Our secret sins in the light of Your presence.
For all our days have declined in Your fury;
We have finished our years like a sigh.
As for the days of our life, they contain seventy years,
Or if due to strength, eighty years,
Yet their pride is but labor and sorrow;
For soon it is gone and we fly away.
Who understands the power of Your anger and Your fury,
according to the fear that is due You?
So teach us to number our days
That we may present to You a heart of wisdom.
Do return, O LORD: how long will it be?
And be sorry for Your servants.
O satisfy us in the morning with Your lovingkindness,
That we may sing for joy and be glad all our days.
Make us glad according to the days You have afflicted us,
And the years we have seen evil.
Let Your work appear to Your servants
And Your majesty to their children.
Let the favor of the Lord our God be upon us;
And confirm for us the work of our hands;
Yes, confirm the work of our hands.”

-Psalm 90


tuesdays unwrapped at cats

16 thoughts on “Old Letters, Old Houses

  1. Love Him back!!!! Girl, this isn't somber. Well, ok, maybe a little bit. But you found all of that stuff and no one wants it and what's a girl to do? I'm supposed to be eating my breakfast before we head off to spend the a.m. with a friend, but I had to stop in here, first. No two ways about it.

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  2. oh yes. my heart sings with this post… this is family. this loving the tantrums … i like the line 'stepping into a life interrupted'… brilliant. i will write you soon. praying, e.

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  3. This belongs in a magazine JoAnn. I love your style! It is a little sad that someone's baby books and pictures are left behind. I love old houses and if your house ever becomes old, all your scrapbooks and playboy puzzles (haha!;) will be safe because you come from the sentimental kind.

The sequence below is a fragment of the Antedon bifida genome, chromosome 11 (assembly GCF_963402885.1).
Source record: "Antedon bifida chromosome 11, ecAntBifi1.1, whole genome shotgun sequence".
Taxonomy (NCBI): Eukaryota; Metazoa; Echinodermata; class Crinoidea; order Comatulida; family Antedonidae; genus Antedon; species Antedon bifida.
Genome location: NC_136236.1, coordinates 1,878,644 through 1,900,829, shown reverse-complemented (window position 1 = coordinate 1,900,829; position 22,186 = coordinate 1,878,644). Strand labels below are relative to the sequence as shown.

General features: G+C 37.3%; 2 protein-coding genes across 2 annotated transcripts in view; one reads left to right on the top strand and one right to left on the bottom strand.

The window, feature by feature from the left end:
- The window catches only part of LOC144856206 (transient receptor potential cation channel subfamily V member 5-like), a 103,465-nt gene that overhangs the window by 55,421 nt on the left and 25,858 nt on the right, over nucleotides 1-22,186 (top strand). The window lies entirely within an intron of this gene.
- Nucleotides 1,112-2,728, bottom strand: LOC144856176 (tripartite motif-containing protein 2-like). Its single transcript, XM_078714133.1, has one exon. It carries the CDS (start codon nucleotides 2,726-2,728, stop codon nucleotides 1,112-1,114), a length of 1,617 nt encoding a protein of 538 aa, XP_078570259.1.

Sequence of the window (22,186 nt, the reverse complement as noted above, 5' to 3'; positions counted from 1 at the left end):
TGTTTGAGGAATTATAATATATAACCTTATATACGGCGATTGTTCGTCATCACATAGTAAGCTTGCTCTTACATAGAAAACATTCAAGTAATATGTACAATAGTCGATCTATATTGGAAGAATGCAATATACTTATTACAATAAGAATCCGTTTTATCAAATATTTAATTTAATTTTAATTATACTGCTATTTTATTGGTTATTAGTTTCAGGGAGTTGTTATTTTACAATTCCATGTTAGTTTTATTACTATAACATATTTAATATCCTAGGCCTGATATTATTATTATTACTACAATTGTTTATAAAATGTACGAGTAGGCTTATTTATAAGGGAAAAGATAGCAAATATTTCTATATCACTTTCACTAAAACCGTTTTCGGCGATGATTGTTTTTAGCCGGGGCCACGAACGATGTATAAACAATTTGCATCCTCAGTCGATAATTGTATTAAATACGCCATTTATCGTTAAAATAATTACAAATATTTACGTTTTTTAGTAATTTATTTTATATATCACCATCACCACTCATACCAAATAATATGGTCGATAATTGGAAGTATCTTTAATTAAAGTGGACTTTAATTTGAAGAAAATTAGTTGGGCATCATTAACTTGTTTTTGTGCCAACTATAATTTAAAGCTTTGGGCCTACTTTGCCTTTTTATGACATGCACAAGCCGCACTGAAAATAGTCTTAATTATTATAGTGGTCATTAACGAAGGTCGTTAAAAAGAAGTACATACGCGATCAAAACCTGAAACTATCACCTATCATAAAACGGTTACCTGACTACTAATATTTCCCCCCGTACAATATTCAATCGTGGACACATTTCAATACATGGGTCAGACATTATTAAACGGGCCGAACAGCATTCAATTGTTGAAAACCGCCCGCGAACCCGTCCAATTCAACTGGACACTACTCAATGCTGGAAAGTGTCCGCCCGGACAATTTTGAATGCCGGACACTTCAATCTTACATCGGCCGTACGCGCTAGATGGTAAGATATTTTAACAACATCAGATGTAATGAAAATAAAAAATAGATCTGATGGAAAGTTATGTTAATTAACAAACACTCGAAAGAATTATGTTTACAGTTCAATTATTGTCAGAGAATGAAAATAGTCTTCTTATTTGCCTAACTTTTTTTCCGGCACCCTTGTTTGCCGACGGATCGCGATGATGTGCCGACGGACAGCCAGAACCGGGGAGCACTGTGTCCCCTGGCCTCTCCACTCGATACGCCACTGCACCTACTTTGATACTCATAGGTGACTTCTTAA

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  4. I love this post, JoAnn. I have some old photos of people I don't know, and I've been thinking about doing a post on it. I loved what you said. Could I link to this post if I ever write about the photos? You wrote an awesome message. Oh, and I agree with Alexis.

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  5. Beautiful words… I have thought on the transiency of our lives here on earth from time to time…. it is a bit sobering. Good thing God isn't transient.

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  6. Thanks for the reminder.

    Passing through from unwrapped Tuesdays, love your blog name, too funny and your about me section. I can totally relate. Looking forward to checking the rest of your blog out!

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  7. Playboy puzzles? I'm sorry…I love the whole piece, but didn't know those existed!!

    Yes, store up your treasures in HEAVEN….this world is surely gonna fade away!

    Blessings,
    Lana

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  8. Oh how I love old stories. (Maybe that's why I used to teach history.) I come from a family of gigantic proportions as well. It's great that you have so much to link you to those who came before you and so sad to think of the mystery family with a history but no one to appreciate it.

    Loved your funny comment (“cyber-bullying”) over at my place! Cracked me up!

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  9. Love this! I, too, wonder about the pieces, the fragments, of a life left behind. So glad to hear that your family is passing around the letters, telling the stories–remembering, that none of it be lost.

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  10. I have some photos of strangers that I bought at a second hand store. Very old, black, white and metallicly/silver looking photos.

    How amazing to find letters from the past! You'll have to post one.